Milk production is dependent on the law of supply and demand.  You must make your body think that it needs to make milk.  If you give your baby a bottle, that bottle replaces an opportunity for your baby to suckle at your breast signalling your body to make milk.  Remember - an empty breast makes milk faster than a full breast.   You do not have to wait until you feel full before you can feed your baby.  Your baby CAN get milk from your breasts, even if you feel that they are "empty."

But is it ok for me to give just one bottle of formula or donated breastmilk so I can sleep?  Two words - virgin gut.  I first heard of this term from this article by IBCLC Marsha Walker - "Just One Bottle Won't Hurt" or Will It?.  As explained in that paper, the gastrointestinal tract of babies are immature at birth and take weeks to mature and close.  See comparison below from The Alpha Parent:
While the gut is immature, there is a high risk of acquisition of NEC (necrotising enterocolitis or destruction of the bowel), diarrhoea and allergies.  However, breastmilk obtains sIgA which coats the gut and provides protection during its immaturity.  As explained in this 2014 article, while humans can make sIgA, in the earliest days of life, mother's milk is the only source of this antibody.

Walker's paper cites several references which state that even small amounts of formula supplementation (1 supplement per 24 hours) will result in changes of the gut from breastfed to a formula-fed gut flora pattern.   Babies with formula-fed gut flora pattern have higher risks of developing allergies, insulin dependent diabetes mellitus, inflammatory bowel disease, etc. etc.  Walker further explains that even if the baby will be exclusively breastfed again, it will take 2-4 weeks for the gut flora pattern to go back to that of a breastfed baby's.

There is also another reason why babies seem to sleep longer if they are given artificial milk.  Most artificial milk is made of cow's milk.  A calf has 4 stomachs while humans have 1.  This means that the protein content of cow's milk is higher because the milk goes through 4 stomachs before being fully digested.  Meanwhile, your baby's 1 stomach has to work harder to digest the protein - and this is the reason why baby is asleep longer.  Yes, baby may be sleeping longer BUT you are also taxing your baby's body.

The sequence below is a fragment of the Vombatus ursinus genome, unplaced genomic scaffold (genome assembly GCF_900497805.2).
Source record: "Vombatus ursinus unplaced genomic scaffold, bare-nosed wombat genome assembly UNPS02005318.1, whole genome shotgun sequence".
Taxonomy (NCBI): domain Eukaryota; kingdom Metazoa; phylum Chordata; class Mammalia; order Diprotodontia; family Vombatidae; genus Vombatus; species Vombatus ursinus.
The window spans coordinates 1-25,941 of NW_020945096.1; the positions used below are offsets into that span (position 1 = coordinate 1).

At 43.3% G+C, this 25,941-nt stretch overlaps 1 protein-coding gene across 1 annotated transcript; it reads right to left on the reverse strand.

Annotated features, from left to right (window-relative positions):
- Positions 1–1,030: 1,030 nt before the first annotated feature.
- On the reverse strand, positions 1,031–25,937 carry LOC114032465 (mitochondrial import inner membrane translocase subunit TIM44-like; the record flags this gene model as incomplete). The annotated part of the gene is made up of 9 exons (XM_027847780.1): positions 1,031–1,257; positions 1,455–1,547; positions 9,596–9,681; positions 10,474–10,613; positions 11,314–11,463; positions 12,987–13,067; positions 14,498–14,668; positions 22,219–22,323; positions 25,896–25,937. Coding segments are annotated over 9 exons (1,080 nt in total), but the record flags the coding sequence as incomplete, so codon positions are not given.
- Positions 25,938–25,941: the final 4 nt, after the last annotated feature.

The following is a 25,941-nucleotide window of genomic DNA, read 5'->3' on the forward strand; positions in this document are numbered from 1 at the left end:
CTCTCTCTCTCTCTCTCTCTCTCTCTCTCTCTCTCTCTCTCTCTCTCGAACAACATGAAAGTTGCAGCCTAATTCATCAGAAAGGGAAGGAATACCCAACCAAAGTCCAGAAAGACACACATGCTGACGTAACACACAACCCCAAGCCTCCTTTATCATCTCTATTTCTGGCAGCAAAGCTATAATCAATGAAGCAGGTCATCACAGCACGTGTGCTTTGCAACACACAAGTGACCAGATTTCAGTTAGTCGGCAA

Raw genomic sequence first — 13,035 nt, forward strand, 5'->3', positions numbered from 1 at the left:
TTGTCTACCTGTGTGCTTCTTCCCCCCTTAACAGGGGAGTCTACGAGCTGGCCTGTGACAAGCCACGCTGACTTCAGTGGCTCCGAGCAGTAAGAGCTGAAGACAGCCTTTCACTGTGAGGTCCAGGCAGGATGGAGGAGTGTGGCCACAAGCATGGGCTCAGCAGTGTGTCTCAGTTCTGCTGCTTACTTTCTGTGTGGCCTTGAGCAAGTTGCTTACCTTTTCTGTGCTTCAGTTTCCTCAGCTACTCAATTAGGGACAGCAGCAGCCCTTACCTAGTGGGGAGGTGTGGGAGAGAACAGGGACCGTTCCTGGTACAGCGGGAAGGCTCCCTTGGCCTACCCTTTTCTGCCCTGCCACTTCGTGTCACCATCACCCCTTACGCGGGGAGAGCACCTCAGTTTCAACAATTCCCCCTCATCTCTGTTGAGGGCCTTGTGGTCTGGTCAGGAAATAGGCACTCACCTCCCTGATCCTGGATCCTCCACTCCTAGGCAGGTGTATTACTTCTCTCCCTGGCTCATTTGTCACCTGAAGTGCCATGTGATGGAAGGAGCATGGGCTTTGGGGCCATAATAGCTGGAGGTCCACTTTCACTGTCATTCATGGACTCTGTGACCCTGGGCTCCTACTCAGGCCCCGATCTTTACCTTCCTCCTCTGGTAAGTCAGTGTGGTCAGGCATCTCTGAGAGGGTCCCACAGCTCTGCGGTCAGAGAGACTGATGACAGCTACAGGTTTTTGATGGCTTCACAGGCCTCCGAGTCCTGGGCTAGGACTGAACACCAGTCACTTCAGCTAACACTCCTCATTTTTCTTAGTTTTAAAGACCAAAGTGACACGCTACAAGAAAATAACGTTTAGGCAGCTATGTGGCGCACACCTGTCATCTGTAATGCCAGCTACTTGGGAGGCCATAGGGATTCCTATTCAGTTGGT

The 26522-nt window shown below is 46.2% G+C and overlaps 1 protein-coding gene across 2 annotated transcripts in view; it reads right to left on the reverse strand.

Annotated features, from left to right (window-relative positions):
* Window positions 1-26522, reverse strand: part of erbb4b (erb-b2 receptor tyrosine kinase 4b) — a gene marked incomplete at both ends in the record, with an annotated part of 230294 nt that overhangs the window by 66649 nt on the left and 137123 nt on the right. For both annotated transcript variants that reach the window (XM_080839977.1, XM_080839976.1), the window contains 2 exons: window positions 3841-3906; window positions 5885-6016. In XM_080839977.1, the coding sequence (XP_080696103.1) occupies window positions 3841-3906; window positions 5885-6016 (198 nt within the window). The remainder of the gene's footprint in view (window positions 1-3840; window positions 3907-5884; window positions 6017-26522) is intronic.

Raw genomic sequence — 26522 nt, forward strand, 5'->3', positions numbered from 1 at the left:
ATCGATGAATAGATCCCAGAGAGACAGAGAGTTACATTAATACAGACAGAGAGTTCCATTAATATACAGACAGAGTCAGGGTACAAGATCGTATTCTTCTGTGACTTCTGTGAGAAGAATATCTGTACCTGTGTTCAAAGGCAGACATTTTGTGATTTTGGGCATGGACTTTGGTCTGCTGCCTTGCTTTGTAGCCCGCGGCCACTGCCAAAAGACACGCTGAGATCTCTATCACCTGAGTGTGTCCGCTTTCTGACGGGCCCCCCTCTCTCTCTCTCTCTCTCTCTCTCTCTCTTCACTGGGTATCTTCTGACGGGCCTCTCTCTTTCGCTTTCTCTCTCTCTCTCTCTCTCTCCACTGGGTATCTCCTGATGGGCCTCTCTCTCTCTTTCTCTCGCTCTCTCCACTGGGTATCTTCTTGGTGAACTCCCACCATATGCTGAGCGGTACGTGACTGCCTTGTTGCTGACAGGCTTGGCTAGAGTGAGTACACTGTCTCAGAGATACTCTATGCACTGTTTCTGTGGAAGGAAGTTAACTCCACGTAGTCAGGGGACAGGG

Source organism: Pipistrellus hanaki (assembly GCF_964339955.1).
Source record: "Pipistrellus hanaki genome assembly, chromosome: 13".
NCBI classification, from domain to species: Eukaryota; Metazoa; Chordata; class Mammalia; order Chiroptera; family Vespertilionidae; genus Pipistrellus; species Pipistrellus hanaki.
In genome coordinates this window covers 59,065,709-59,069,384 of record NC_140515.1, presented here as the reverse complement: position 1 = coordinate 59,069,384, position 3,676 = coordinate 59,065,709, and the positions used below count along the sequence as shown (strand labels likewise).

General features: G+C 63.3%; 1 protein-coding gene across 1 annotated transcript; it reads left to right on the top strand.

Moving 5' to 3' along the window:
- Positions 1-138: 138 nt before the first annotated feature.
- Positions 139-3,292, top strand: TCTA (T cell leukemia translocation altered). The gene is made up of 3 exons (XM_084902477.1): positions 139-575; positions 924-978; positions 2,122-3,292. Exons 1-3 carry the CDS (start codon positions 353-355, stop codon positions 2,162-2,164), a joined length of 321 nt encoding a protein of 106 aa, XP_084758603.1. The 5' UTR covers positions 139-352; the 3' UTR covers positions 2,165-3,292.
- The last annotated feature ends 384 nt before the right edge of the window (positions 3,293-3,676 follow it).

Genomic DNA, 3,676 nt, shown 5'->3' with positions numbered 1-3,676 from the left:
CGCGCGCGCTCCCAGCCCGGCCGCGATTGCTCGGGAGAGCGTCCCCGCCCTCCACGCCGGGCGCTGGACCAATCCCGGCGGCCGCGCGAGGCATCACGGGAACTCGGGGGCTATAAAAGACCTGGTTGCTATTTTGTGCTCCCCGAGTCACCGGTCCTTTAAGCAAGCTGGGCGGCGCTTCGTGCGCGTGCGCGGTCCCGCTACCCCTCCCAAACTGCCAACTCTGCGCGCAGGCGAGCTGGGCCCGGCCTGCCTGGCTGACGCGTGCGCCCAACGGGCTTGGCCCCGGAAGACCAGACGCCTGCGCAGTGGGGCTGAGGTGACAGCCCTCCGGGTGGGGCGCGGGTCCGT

Thus... that one bottle?  I wouldn't recommend it.

To keep yourself going during those early weeks, I encourage new parents to learn how to baby wear. Babywearing has been very helpful to me and many other mothers especially during the first few weeks of navigating baby's temperament and routines.  This was especially helpful during E's first month when we had no helper and had to take care of 1 child each.

Learn how to breastfeed in a side-lying position.  This is very helpful especially for night nursing sessions.   Take everything in stride and do not attempt to do everything.  Some messes will be left lying around, you won't be able to spend as much time with your other kids or partner.  And it is ok -- this will be temporary.

Surround yourself with like minded people.  Connect with breastfeeding friends, support groups and reading materials.  Take care of yourself and remember -- take breastfeeding one day at a time -- or even one feed at a time.  While breastfeeding is natural, it is a learned skill.  Give yourself and your baby time to learn and adjust to each other.  It will get easier!

Update  4 March 2014:
In this article by Nancy Mohrbacher, she emphasizes that aside from diaper output, there are be other factors that must be considered in evaluating milk intake:
So at best, diaper output can be considered a rough indicator of milk intake. While it can be helpful to track diaper output on a daily basis between regular checkups, diaper output alone cannot substitute for an accurate weight check. Other indicators of good milk intake, such as alertness, responsiveness, and growth in length and head circumference.